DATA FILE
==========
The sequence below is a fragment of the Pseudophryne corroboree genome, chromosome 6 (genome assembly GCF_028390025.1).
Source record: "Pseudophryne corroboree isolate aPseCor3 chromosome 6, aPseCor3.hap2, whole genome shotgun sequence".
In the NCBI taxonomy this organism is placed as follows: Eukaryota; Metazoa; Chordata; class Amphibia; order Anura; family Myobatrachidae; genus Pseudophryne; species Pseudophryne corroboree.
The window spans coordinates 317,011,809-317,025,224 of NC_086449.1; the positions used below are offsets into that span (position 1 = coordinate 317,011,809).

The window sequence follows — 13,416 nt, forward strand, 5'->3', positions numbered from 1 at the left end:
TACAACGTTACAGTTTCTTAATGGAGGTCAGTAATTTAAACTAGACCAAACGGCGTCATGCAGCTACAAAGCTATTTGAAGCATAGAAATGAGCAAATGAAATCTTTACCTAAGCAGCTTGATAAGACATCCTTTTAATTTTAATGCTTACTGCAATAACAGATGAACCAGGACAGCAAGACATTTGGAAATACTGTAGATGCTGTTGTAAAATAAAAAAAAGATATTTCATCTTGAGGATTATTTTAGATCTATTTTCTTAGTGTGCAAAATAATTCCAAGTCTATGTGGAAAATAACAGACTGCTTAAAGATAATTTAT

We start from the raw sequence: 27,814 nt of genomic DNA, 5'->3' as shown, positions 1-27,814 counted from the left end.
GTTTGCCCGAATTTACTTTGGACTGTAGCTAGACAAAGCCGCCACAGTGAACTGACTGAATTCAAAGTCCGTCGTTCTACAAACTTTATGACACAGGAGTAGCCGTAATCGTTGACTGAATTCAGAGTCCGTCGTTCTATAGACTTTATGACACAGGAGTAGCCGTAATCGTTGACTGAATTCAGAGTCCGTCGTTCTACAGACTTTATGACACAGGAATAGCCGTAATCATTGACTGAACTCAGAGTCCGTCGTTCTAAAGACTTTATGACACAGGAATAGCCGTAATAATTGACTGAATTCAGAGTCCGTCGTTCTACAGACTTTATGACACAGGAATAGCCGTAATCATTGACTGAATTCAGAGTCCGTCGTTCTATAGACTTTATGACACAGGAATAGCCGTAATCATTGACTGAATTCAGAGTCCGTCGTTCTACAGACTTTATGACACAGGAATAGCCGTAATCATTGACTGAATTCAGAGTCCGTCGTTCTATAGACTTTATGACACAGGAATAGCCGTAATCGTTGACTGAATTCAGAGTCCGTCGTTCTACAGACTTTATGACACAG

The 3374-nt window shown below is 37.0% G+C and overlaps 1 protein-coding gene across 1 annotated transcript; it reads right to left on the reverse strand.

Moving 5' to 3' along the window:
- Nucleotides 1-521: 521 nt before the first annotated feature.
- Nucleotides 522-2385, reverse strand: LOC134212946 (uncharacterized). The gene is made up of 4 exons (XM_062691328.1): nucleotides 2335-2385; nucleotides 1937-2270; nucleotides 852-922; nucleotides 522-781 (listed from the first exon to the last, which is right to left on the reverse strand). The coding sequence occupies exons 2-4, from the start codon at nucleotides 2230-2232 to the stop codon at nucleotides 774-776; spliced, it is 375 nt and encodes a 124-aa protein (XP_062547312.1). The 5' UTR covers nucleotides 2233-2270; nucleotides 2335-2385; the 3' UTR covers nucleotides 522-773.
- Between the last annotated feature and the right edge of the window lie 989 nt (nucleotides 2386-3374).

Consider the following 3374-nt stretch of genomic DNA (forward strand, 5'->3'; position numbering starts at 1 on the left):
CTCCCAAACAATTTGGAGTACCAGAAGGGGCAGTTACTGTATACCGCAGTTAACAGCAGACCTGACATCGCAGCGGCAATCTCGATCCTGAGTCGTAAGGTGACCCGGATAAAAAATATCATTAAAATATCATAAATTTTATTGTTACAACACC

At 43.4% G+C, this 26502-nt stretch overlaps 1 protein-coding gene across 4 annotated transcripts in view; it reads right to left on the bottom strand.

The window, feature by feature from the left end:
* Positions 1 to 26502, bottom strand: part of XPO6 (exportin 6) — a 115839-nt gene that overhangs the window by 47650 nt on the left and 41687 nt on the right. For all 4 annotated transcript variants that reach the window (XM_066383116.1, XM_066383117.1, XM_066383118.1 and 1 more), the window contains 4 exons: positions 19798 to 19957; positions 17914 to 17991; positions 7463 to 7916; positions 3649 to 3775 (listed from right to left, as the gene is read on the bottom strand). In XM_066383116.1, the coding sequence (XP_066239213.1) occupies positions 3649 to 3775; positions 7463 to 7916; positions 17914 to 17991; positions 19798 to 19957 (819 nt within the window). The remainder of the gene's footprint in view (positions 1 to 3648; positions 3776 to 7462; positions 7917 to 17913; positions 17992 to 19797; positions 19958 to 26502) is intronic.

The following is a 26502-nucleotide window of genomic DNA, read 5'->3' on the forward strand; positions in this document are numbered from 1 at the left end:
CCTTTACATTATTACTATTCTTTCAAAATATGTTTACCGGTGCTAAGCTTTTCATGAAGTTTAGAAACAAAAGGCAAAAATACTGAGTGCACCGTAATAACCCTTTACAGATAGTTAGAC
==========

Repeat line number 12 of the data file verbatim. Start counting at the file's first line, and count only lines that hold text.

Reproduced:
- Nucleotides 522-2385, reverse strand: LOC134212946 (uncharacterized). The gene is made up of 4 exons (XM_062691328.1): nucleotides 2335-2385; nucleotides 1937-2270; nucleotides 852-922; nucleotides 522-781 (listed from the first exon to the last, which is right to left on the reverse strand). The coding sequence occupies exons 2-4, from the start codon at nucleotides 2230-2232 to the stop codon at nucleotides 774-776; spliced, it is 375 nt and encodes a 124-aa protein (XP_062547312.1). The 5' UTR covers nucleotides 2233-2270; nucleotides 2335-2385; the 3' UTR covers nucleotides 522-773.